Bush visit Madagascar
With vanilla you never have a dull moment.
This time an explanation in detail about what is happening in MDG.
While the prices for black gourmet are around $210,- up to $235,-/kg, for red beans the price is even higher. On the other hand there seem to be enough green beans in vacuum bags with the collectors that still have to be cured.
The collectors are sitting on big money coming from another trade, let’s call it as it is, rosewood. The power is now definitely with the collectors and their vacuum machines. In the past, the collector had to sell their product the same day of the harvest. Today they can store their product much longer due to the vacuum packaging and are able to wait for the right moment to sell.
The green beans in vacuum with 60% moisture, are not the right basis for a top quality end product. These beans are picked mature (or immature!), cooked (63 degrees °C), sweated for 3 days and packed under vacuum. The collectors sell these green beans to curers/exporters. These curers will proceed with the curing process and are also experimenting with faster methods. Fast curing methods of machine cut beans are sold as extraction quality only.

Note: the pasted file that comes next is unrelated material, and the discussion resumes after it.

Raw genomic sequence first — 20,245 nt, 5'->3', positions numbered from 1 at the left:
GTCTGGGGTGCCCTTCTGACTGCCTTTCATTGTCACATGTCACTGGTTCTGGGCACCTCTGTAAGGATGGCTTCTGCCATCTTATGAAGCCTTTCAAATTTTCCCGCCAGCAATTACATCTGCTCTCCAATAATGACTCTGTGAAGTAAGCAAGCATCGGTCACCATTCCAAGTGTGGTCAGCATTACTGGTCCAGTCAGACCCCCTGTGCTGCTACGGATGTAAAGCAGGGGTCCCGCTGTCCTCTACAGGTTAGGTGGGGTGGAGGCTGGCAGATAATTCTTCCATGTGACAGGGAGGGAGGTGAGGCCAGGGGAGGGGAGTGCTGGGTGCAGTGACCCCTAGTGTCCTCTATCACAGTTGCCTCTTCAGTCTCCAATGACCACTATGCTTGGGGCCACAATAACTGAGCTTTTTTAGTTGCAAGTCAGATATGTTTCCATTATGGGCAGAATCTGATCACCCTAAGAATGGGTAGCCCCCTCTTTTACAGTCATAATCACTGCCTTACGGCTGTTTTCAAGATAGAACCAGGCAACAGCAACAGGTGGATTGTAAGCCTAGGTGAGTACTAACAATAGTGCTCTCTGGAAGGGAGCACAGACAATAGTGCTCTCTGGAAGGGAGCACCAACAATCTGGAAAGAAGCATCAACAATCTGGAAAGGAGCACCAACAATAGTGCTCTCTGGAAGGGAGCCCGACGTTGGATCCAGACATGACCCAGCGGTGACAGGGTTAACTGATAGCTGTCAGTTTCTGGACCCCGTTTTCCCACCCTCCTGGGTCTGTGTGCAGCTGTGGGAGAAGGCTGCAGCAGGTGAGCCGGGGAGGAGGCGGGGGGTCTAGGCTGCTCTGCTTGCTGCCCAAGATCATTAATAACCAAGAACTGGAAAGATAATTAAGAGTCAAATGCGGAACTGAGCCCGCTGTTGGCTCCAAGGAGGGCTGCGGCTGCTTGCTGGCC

The traditional curing methods are still there for the gourmet beans. In my opinion there is no other way to obtain right moisture and high vanillin beans.
Due to quality problems caused by ‘the new way of working’, bad infrastructure in the country and price speculation a new initiative has been born: Platform National Vanille. Farmers, collectors, exporters and the Government are represented. Certainly a very good development but will they change the situation? To face the truth. A small group of powerful exporters are dominating the market and are targeting at short term results.
The 2016 crop is expected to be around 1600 tons with a price level, for black gourmet, between $210,- and $230,-/kg. For the coming months the price is to be expected to increase rather than to decrease. The ‘arrogant’ attitude of the collectors nowadays tells us enough: ‘You may buy today, if not no problem to us, you will regret it in some months’.
But pride comes before the fall. Vanilla initiatives in other countries (India, Uganda, Indonesia) are developing rapidly.
The advice of September 2015 has not changed: buy small quantities.
Madagascar, 26 February, 2016
Henk de Kroon